Review: 'Get Hard'

'Get Hard' pedals TV screen values, limpness all over the place.
Director Etan Cohen might as well be trying to herd cats.
SOFT CORE: 'Get Hard' pedals TV screen values, limpness all over the place. Director Etan Cohen might as well be trying to herd cats.

Diminutive comedian Kevin Hart has enough star power that he can play the Oracle Arena, but what he's got certainly isn't visible in Get Hard. It's like someone trying to retrieve the alleged magic of Stir Crazy with a smaller and more fearful Richard Pryor and a paler, moister version of Gene Wilder.

Obnoxious rich jerk James King (Will Ferrell) has it all: a mansion in Bel Air, a hot wife Alissa (Alison Brie) who runs around in thousand-dollar lingerie, and a squad of grossed-out Hispanic servants. Immediately comes a reversal of fortune and James is sentenced to ten years in prison for financial malfeasance. Now a pariah, he buddies up with Darnell (Hart) who supervises the garage team that washes his Audi. Terrified by fantasies of the prison rape he's sure he'll soon endure, King hires Darnell on the grounds that he's pretty much the first black man he's laid eyes on. King wants this quiet family man to give him lessons on how to survive in San Quentin.

It's clearly a treat for people who can't stop giggling at the thought of prison buggery.

Get Hard induces a case of claustrophobia when it gets stuck in King's mansion. Darnell and his associates make it over into a sort of elementary school version of a maximum security prison. There is wit in this movie, but it hides. An example: the gardener who wears a series of hand-me-down T-shirts left over from King's various social functions and celebrations ("Too Big To Fail Palooza" reads one). Cohen throws the bookworms in the audience a smidgen of bone when someone mistakes the name "Balzac" for "ballsack."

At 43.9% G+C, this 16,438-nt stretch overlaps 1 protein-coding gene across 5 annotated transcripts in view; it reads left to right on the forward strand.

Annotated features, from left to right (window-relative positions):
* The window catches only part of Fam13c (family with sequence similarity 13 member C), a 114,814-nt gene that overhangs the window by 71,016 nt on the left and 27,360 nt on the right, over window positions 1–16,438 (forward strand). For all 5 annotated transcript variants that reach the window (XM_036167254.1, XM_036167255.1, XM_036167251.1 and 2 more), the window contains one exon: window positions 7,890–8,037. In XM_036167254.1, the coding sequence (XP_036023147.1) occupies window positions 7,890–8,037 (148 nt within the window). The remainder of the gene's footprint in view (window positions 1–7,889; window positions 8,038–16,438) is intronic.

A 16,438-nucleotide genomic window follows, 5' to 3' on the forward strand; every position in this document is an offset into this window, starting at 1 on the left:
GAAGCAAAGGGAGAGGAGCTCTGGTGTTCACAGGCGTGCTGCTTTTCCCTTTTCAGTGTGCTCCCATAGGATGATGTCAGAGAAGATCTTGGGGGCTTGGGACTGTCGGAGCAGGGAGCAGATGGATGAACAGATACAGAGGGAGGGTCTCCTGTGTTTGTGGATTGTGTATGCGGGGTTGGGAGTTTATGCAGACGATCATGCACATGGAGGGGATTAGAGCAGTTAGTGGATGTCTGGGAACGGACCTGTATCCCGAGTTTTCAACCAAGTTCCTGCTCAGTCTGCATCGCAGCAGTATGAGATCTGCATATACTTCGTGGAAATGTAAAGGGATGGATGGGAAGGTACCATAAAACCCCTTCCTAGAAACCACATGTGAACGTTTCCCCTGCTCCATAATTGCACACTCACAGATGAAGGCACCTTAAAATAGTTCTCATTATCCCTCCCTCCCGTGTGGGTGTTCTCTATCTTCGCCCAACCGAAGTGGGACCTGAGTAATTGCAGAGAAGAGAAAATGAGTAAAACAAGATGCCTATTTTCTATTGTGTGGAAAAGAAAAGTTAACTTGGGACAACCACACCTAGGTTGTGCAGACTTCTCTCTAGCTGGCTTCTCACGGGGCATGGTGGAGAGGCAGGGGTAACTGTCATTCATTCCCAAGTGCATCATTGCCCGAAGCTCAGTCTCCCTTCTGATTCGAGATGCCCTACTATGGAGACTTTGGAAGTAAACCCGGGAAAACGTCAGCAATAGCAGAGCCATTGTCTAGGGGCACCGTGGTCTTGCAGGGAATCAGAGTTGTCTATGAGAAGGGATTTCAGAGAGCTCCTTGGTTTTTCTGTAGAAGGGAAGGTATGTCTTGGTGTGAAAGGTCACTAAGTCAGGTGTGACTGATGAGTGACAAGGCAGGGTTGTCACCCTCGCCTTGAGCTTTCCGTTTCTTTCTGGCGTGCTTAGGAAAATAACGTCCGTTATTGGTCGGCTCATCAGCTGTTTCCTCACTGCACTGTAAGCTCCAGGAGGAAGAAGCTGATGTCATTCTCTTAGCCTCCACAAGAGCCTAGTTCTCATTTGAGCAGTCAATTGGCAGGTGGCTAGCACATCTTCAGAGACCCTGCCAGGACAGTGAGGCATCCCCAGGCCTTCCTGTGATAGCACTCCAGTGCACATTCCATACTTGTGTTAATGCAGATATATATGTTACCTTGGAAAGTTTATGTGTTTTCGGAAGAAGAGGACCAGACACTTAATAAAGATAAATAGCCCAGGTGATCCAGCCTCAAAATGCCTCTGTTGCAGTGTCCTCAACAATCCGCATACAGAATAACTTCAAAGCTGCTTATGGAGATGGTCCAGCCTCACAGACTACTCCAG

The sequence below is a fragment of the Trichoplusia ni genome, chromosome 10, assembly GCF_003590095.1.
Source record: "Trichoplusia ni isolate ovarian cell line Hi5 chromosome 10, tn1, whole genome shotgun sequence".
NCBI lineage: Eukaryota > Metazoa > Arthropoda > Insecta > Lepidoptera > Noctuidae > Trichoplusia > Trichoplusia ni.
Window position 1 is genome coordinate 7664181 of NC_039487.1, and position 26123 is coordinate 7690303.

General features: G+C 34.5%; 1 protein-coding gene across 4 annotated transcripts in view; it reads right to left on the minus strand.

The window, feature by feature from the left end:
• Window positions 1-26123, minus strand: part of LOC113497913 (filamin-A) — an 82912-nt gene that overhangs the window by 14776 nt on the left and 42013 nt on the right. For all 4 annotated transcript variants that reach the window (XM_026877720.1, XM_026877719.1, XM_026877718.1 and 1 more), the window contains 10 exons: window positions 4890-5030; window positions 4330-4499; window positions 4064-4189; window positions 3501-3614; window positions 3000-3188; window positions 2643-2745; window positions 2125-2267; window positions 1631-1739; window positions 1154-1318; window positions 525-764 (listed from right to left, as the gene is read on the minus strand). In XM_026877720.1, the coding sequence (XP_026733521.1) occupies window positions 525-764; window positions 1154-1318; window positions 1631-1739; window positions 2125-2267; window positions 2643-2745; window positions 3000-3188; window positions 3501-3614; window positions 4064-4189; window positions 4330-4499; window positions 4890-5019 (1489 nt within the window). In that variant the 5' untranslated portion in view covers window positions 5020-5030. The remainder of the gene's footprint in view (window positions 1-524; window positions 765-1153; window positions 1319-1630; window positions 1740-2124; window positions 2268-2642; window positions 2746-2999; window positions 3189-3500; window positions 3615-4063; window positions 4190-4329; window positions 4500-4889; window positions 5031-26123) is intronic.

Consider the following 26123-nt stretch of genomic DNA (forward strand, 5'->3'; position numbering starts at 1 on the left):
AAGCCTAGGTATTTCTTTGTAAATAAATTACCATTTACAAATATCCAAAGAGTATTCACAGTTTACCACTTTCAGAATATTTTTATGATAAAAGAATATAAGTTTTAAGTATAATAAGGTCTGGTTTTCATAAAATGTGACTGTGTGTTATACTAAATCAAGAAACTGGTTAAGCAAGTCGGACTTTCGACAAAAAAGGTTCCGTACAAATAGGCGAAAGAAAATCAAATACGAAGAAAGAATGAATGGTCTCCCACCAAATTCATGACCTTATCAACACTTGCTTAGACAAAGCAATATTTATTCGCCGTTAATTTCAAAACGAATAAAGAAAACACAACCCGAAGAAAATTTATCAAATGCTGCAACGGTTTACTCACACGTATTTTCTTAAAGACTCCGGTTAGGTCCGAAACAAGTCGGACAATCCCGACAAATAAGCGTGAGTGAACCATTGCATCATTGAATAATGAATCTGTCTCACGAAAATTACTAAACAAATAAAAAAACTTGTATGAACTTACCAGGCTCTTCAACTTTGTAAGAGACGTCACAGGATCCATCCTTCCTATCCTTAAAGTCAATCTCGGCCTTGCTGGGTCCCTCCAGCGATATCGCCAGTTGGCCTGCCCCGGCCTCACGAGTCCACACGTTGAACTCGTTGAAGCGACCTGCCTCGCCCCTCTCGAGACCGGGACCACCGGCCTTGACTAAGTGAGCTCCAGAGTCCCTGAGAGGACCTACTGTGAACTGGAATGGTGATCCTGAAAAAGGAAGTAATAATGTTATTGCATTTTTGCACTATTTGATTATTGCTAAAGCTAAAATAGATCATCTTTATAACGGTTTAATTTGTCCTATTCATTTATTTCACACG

With its inexpensive, television-like visuals, Get Hard looks like it's been knocked around by a series of writers who didn't have much appetite for the story. The film's class-card playing, visible from the beginning in split-screen contrast between the idle wealthy and the simmering lower depths, quits when James proves street gangsters and Wall Street thugs have a lot in common--suddenly both sides are happy with one another. The movie tries to force a hug between fans of the damp Ferrell and Hart doing his motormouth bits, in one-man-show versions of Boys in the Hood and Oz played for King's benefit. This isn't the dawn of a deathless comedy team here—physically, they can barely meet each other's gazes. Repeatedly, Hart gets cleaned and jerked like a human barbell by Ferrell. Has any African American performer been picked up and held so much since Sammy Davis Jr?

Get Hard

R, 100 min.

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